Amtrak passenger train service out of Seattle was suspended due to mudslides, Amtrak said in a news release.
Overnight, residents continued to evacuate from towns and cities along flooding rivers. State emergency officials said voluntary evacuations were recommended for Snoqualmie, and for the southwest Washington cities of Naselle, Packwood and Randle.
Fire trucks rolled through Orting on Wednesday, about 10 miles southeast of Tacoma, with loudspeakers advising everyone to leave the town and surrounding valley, home to about 26,000 people. Sandbags were placed around many downtown homes and businesses as the Puyallup River neared record levels.
Tacoma Mayor Bill Baarsma declared a civil emergency for his city of about 200,000, largely because of Puyallup River flooding risks to the city's wastewater treatment plant.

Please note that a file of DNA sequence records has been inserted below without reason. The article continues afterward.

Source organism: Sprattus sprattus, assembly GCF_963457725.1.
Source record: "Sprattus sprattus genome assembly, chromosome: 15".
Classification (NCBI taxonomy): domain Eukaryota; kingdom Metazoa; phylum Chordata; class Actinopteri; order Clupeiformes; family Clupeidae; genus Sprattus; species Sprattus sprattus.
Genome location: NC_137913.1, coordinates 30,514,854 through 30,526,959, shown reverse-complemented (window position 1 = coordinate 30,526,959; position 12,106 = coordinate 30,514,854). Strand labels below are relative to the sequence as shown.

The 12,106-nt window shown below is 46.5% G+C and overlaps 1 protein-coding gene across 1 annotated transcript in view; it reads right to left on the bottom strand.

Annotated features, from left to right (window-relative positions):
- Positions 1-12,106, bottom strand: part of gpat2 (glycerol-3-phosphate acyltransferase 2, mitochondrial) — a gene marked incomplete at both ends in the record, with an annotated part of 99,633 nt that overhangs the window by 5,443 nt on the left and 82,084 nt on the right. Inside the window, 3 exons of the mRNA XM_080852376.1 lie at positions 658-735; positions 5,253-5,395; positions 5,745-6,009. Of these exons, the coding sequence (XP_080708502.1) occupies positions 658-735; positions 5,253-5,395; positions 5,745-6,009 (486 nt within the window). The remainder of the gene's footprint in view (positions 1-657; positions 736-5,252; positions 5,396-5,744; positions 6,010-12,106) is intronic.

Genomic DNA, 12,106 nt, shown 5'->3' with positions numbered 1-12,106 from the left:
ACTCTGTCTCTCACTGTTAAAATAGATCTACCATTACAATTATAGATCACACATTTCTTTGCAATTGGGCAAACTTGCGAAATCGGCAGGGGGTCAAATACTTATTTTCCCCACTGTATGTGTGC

State emergency officials said voluntary evacuations were recommended for Snoqualmie, a riverside town 25 miles east of Seattle, and for the southwest Washington cities of Naselle, Packwood and Randle.
The Snoqualmie River at Carnation, in the rural Snoqualmie Valley, was measured at 61.55 feet at 4 a.m. Thursday, more than 7 feet above flood stage and a record for measurements kept since 1932.
On the mountain passes, crews are coping with huge amounts of snow and rain, and an avalanche of snow and mud about 100 yards wide damaged some weekend recreation homes in the Hyak area east of Snoqualmie Pass.
Chris Caviezel, who has lived at Snoqualmie Pass for about seven years, said conditions were the worst he has seen.
"We're getting avalanches and we're being flooded," he said.
In flooded towns, police and firefighters used boats and hovercraft to reach stranded residents, and a Coast Guard helicopter rescued two stranded people in Morton, in southwest Washington's Lewis County.
In Concrete, 70 miles northeast of Seattle, a 66-year-old woman was rescued after being trapped briefly in a house that was hit by a mudslide and collapsed.
"It felt like an earthquake," Diane Bergsma said. "I thought I was dead."
In Snoqualmie, kayakers paddled in the street as city officials urged residents in the flood plain of the Snoqualmie River to leave before they became trapped.